Journals

Villains of Star Control: Origins AAR - Xraki Chaos

Posted on Monday, August 26, 2019 By Frogboy

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This is part 2 of a 4 part series on the villains of Star Control DLC for Galactic Civilizations III. You can see the...unpleasantness that took place in part 1 here. Mistakes were made.

In Star Control: Origins we wanted to make sure that humanity's opposition wasn't simply a set of cartoon bad guys.  Each opponent has a pretty strong motivation and a rationale...except for the Xraki.  The Xraki are insane.  They're not "evil" they were driven insane by events in the distant past and now simply destroy anything they come across.

In this game, I will play as the Xraki against the other villains and see how things work out.

It Begins

We get a pretty good starting location with a number of habitable worlds.

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We soon have a couple of colonies and it is time to form a new government.

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As you can see here, each species gets their own unique portraits for citizens.   They also get their own names.

War is quick

So let me be clear, playing with malevolent civilizations is rough. 

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I had a colony ship on its way to a planet they wanted. So they killed it.  No warning. 

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The Xraki's technology is based around control of singularities. So at the heart of their ships tends to be something freaky looking.

The Phamyst arrive at around turn 50 in this game.  So far, it's just been the Xraki vs. the Scryve. As it should be!

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The war between the Scryve and the Xraki is endless skirmishing combined with subtle expansions.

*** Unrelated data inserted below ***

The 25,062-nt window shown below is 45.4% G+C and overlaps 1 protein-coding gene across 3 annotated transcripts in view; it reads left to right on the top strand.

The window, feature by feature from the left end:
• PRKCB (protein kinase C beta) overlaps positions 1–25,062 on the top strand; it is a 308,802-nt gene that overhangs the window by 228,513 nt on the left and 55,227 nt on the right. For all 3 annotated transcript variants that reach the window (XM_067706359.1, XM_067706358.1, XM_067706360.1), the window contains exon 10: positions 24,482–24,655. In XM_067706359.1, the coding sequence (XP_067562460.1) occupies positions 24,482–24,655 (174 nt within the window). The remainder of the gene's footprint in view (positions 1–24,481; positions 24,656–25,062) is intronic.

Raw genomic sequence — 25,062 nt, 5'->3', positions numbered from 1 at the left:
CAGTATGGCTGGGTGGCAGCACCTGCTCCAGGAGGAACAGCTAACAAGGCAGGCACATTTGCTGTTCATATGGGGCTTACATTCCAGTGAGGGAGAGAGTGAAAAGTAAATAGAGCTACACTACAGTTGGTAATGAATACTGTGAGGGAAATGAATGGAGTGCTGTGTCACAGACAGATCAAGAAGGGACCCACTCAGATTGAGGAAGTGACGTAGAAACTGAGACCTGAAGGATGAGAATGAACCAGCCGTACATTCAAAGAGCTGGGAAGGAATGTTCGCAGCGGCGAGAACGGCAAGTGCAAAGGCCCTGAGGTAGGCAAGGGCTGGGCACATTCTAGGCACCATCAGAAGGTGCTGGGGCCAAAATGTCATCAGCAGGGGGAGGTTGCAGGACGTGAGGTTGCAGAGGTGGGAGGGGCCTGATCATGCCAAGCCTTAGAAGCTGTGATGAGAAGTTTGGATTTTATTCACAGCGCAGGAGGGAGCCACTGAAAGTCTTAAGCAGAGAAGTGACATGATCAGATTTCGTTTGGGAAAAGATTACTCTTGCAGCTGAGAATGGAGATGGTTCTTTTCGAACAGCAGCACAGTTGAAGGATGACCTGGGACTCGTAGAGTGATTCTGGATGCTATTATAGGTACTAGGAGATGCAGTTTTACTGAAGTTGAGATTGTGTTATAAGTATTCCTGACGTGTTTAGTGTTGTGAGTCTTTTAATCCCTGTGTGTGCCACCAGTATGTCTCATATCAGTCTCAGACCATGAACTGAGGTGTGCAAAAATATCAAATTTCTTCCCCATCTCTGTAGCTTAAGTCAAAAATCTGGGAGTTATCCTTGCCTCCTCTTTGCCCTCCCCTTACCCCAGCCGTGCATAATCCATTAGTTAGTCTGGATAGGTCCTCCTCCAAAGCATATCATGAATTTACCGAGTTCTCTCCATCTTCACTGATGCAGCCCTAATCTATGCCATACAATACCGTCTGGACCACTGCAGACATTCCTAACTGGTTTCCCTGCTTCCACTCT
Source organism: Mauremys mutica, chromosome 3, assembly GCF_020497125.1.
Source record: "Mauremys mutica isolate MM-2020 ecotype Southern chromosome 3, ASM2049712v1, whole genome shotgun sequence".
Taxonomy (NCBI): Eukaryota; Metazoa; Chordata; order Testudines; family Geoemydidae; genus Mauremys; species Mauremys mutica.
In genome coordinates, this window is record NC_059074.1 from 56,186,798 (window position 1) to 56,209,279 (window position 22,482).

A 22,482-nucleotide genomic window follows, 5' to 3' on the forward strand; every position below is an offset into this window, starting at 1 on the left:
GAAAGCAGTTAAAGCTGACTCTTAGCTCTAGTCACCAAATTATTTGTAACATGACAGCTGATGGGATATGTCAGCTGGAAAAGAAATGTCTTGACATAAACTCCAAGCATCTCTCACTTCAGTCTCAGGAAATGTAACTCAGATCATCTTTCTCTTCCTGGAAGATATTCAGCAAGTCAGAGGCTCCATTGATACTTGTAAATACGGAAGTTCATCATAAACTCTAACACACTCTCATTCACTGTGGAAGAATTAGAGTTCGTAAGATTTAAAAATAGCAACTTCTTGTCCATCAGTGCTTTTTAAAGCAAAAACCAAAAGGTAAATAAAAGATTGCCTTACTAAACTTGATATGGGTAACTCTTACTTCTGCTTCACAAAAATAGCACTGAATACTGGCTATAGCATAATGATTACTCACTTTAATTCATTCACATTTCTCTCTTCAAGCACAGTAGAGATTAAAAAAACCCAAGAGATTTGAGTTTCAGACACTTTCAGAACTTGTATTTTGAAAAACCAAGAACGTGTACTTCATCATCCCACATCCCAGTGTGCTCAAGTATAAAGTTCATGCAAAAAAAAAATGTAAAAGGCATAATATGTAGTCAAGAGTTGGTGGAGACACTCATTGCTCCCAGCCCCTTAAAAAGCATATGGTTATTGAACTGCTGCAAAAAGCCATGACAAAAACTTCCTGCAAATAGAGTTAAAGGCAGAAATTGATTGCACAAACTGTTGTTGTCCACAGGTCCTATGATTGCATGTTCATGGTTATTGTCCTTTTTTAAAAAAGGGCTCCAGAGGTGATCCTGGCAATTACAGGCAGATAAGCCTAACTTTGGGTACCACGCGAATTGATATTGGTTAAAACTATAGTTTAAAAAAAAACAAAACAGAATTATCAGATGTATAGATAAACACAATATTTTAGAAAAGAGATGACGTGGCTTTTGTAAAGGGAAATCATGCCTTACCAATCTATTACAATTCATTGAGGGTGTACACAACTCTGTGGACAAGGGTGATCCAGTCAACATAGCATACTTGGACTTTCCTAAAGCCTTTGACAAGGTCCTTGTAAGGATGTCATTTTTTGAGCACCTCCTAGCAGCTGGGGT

However, the Xraki find one of the best locations to build a starbase that I've ever seen.

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And at last at turn 57 we meet the Measured.

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And here is the power rating of each civilization at this stage:

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But in the background of all this, there is war.

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The Scryve and the Xraki continue to hammer it out.  We are both equally matched more or less.

The Settlement

With the right payments, the Phamyst and the Measured went to war with the Scryve which resulted in a peace settlement between the Xraki and the Scryve.

This allowed a period of uninterrupted internal growth.  Through careful planning, for example, I was able to build Kimberly's Refuge in just the right spot to get a huge boost for it.

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Balance of power

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The Phamyst and the Measured together were still powerful enough to deal with the Scryve.  We had pulled out ahead thanks to our internal buildup. By turn 120 (and thanks to some new multithreaded techniques on AI pathfinding, the turn times are less than half as long as what they were in 3.8) there was a balance of power in the quadrant.

The problem with a balance of power is that some malevolent bastard always wants to upset it.  In this case, everyone.  By turn 140, all the powers were at war with everyone else.  The Scryve quickly took the lead with a coordinated attack / invasion right into the heart of our empire.

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Scryve thrusts into my empire.

But we had not been naïve enough to think we had peace in our time.  One of our internal improvements was the research of weapons and defense technologies.

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We had transports escorted by entropy class frigates which were deadly in numbers.

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While a single Entropy couldn't take out a mighty Scryve battlecruiser, they could overwhelm one thanks to each Entropy having very good defenses and a sharp sting.

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...Time

Passes...